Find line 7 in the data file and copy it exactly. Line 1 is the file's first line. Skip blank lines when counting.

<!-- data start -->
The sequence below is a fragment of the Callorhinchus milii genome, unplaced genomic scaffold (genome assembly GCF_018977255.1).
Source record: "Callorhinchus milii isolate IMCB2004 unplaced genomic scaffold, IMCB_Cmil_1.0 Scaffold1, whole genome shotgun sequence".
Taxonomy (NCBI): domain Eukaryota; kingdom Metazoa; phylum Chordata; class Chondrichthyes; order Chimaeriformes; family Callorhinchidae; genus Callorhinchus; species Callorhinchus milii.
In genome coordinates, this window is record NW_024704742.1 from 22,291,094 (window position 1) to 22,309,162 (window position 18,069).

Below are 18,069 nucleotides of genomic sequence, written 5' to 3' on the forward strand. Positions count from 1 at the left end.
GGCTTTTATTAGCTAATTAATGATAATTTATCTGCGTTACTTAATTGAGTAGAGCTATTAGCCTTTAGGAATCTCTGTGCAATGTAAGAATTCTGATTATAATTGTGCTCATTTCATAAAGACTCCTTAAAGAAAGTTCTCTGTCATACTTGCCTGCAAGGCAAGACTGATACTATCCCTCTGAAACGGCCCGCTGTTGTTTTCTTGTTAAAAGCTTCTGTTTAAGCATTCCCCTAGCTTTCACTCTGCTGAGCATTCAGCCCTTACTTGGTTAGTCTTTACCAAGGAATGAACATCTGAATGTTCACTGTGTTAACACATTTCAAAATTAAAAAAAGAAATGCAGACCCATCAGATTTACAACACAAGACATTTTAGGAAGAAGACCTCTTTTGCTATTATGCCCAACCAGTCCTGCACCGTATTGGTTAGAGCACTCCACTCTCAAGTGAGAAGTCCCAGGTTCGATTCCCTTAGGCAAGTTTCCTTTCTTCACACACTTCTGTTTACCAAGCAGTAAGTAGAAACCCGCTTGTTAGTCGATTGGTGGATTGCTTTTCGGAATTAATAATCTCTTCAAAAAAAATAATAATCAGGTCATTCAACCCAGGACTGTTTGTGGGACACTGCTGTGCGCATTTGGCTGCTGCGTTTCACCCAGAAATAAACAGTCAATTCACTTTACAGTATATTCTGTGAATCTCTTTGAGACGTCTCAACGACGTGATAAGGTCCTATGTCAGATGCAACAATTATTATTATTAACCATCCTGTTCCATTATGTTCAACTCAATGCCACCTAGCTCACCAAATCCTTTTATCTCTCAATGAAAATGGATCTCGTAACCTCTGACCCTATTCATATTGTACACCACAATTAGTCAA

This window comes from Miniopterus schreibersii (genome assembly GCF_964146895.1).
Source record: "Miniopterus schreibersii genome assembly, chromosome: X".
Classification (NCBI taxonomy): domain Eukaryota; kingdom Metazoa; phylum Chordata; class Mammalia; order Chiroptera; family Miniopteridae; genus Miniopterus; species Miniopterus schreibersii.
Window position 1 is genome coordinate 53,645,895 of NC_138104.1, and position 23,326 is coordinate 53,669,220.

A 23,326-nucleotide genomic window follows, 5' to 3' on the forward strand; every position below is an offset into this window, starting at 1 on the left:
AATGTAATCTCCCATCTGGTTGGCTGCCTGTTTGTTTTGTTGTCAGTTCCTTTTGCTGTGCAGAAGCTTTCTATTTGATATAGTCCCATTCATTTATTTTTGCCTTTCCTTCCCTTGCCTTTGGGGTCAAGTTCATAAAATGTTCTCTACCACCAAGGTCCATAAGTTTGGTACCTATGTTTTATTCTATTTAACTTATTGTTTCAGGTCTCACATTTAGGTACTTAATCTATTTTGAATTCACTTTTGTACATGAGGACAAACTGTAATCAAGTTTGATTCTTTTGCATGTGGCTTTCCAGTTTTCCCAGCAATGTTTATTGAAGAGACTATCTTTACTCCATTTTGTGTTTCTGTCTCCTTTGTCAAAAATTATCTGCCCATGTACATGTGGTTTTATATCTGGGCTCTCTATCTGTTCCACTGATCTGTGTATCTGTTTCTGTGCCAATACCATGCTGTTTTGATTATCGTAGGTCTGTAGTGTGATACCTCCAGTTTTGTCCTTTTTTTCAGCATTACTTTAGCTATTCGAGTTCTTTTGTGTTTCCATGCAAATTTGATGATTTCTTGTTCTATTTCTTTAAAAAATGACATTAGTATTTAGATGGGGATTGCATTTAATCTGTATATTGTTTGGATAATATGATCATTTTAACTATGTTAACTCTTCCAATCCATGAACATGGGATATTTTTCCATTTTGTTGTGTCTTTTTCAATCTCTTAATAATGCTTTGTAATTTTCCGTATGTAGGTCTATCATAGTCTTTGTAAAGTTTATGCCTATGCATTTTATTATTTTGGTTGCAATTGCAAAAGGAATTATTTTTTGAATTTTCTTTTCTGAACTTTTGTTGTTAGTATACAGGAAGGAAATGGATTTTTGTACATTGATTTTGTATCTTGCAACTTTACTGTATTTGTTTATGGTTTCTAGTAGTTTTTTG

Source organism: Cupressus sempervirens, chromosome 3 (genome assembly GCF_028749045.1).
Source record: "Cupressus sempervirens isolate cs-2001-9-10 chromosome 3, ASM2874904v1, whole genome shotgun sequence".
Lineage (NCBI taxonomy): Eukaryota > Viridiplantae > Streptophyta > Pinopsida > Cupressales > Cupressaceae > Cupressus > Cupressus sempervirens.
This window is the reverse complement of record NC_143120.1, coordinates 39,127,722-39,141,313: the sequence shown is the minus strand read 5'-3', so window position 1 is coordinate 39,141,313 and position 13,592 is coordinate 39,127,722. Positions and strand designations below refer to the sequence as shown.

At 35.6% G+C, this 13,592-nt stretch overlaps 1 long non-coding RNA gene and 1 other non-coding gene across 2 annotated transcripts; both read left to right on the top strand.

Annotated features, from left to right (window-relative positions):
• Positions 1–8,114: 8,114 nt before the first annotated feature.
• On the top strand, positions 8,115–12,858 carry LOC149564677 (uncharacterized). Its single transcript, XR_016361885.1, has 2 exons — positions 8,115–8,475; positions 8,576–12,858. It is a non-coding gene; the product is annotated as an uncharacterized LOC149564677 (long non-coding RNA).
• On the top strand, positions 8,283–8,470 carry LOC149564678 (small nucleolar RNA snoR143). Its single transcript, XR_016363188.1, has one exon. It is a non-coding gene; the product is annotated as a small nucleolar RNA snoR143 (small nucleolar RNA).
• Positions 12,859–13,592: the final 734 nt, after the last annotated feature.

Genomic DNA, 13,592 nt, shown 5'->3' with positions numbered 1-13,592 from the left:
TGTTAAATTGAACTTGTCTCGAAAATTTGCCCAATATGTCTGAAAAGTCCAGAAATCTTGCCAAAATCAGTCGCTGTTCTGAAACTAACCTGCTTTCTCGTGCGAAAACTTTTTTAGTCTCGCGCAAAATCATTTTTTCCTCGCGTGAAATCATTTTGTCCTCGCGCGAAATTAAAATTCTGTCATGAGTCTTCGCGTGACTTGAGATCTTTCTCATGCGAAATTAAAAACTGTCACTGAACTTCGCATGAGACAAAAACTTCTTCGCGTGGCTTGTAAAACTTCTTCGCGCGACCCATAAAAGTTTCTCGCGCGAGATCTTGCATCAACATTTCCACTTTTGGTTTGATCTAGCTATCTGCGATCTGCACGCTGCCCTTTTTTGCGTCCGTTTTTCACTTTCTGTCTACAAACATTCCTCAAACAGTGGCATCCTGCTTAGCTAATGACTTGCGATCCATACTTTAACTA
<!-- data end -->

This window comes from Miniopterus schreibersii (genome assembly GCF_964146895.1).